Psychoanalytic Psychotherapy

Psychoanalytic Psychotherapy is often associated exclusively with Sigmund Freud (1856-1939) – the father of the Psychoanalytic movement. Freud developed a theory of the structure of the mind that allowed for the idea of an unconscious and acknowledged how we are driven in powerful and primitive ways.

Since Freud’s pioneering work many new theories and theorists have further developed this model of understanding the human mind, emotions and relationships. In the last 50 years psychoanalysis has branched in many directions with different developments integrating with other disciplines in fields of science and arts, exploring, for e.g. how we are formed by our relationships, language and social context. Contemporary psychoanalysts in general have moved away from a traditional approach that might have only focussed on the patient’s unconscious and ignored their social realities.

My own approach draws from different ideas within this, surprisingly, broad field. How and when I use different theoretical ideas will vary accordingly. My training as a group analytic psychotherapist means I also believe we are not only shaped by, but develop out of, our social contexts. This approach emphasises the individual’s early experiences of groups, especially their family, to help understand who they are and who they have the potential to become.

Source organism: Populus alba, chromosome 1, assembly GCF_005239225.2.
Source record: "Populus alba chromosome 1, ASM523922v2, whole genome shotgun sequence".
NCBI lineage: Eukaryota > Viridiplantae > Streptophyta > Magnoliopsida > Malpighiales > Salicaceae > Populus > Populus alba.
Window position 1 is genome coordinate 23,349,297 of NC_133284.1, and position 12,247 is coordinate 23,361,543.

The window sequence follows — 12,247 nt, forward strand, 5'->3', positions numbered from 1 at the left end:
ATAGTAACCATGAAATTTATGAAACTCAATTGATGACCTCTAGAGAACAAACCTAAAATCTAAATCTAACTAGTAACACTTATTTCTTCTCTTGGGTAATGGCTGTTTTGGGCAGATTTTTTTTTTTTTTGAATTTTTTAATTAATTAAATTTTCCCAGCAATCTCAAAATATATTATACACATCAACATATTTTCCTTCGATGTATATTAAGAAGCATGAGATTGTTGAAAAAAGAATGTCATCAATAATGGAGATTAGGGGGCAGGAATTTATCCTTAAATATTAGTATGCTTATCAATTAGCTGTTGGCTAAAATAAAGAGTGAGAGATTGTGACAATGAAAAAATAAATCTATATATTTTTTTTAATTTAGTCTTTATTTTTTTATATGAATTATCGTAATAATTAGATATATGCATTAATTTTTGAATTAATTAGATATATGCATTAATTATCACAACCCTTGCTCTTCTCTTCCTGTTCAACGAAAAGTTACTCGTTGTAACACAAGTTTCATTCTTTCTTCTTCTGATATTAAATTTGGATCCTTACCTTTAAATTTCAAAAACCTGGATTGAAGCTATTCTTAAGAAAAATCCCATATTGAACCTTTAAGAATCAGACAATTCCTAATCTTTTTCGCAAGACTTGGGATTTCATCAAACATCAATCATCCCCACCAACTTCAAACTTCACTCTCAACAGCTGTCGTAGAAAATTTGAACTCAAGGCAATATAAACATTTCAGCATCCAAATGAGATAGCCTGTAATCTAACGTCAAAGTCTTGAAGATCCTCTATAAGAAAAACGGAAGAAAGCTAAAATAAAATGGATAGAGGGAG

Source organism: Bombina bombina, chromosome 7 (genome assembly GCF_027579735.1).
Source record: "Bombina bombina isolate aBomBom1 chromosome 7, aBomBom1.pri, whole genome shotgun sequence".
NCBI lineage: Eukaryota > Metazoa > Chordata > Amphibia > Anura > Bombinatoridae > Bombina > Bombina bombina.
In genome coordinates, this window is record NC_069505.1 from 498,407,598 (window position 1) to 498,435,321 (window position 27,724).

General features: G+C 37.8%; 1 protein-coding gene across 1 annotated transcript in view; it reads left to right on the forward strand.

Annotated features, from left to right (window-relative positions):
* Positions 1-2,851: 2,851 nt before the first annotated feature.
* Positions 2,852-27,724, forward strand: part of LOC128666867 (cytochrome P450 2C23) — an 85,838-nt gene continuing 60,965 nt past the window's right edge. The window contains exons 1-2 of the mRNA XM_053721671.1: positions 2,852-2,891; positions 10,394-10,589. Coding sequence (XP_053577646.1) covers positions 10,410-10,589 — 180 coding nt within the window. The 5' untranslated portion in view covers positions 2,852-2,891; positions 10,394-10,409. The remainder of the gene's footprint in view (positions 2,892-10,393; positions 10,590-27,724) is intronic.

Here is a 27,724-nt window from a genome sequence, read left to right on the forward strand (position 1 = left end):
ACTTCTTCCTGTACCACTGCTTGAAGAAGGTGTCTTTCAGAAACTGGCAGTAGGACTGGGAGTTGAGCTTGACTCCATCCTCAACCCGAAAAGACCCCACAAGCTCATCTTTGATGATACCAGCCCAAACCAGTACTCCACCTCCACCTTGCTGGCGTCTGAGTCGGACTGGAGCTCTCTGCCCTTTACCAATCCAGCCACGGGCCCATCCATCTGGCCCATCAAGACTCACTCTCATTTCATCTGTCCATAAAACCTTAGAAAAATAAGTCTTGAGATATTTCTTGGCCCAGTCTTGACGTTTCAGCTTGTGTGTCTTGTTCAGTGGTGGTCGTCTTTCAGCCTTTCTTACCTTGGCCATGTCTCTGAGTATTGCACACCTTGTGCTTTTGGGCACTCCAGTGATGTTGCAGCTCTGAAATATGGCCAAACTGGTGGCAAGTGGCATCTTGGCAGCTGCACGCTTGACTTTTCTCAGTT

In my work, I emphasise the relationship that develops between myself and the patient. We focus beyond what is consciously ‘known’ and speculate about hidden and problematic dynamics of their internal world. At the same time I am curious to know about all aspects of my patients’ experiences and the relationship between their internal and external realities.